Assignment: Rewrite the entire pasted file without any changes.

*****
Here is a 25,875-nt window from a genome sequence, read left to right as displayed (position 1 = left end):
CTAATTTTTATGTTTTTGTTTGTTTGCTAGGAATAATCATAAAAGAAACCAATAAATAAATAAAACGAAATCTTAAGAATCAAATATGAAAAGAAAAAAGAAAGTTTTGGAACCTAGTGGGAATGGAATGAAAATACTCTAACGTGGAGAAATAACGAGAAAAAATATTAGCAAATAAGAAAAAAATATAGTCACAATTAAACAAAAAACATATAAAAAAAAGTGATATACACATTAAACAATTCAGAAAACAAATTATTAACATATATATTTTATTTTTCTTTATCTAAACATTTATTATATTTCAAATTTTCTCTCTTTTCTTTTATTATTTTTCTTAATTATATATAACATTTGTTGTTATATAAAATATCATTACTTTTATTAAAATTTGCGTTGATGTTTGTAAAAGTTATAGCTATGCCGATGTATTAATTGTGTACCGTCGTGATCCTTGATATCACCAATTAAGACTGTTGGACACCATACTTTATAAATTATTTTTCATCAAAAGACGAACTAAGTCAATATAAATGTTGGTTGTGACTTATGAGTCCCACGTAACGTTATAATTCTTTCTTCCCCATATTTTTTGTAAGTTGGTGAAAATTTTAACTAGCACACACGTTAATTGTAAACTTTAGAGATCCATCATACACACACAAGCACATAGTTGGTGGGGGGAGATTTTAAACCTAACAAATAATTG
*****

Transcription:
Here is a 25,875-nt window from a genome sequence, read left to right as displayed (position 1 = left end):
CTAATTTTTATGTTTTTGTTTGTTTGCTAGGAATAATCATAAAAGAAACCAATAAATAAATAAAACGAAATCTTAAGAATCAAATATGAAAAGAAAAAAGAAAGTTTTGGAACCTAGTGGGAATGGAATGAAAATACTCTAACGTGGAGAAATAACGAGAAAAAATATTAGCAAATAAGAAAAAAATATAGTCACAATTAAACAAAAAACATATAAAAAAAAGTGATATACACATTAAACAATTCAGAAAACAAATTATTAACATATATATTTTATTTTTCTTTATCTAAACATTTATTATATTTCAAATTTTCTCTCTTTTCTTTTATTATTTTTCTTAATTATATATAACATTTGTTGTTATATAAAATATCATTACTTTTATTAAAATTTGCGTTGATGTTTGTAAAAGTTATAGCTATGCCGATGTATTAATTGTGTACCGTCGTGATCCTTGATATCACCAATTAAGACTGTTGGACACCATACTTTATAAATTATTTTTCATCAAAAGACGAACTAAGTCAATATAAATGTTGGTTGTGACTTATGAGTCCCACGTAACGTTATAATTCTTTCTTCCCCATATTTTTTGTAAGTTGGTGAAAATTTTAACTAGCACACACGTTAATTGTAAACTTTAGAGATCCATCATACACACACAAGCACATAGTTGGTGGGGGGAGATTTTAAACCTAACAAATAATTG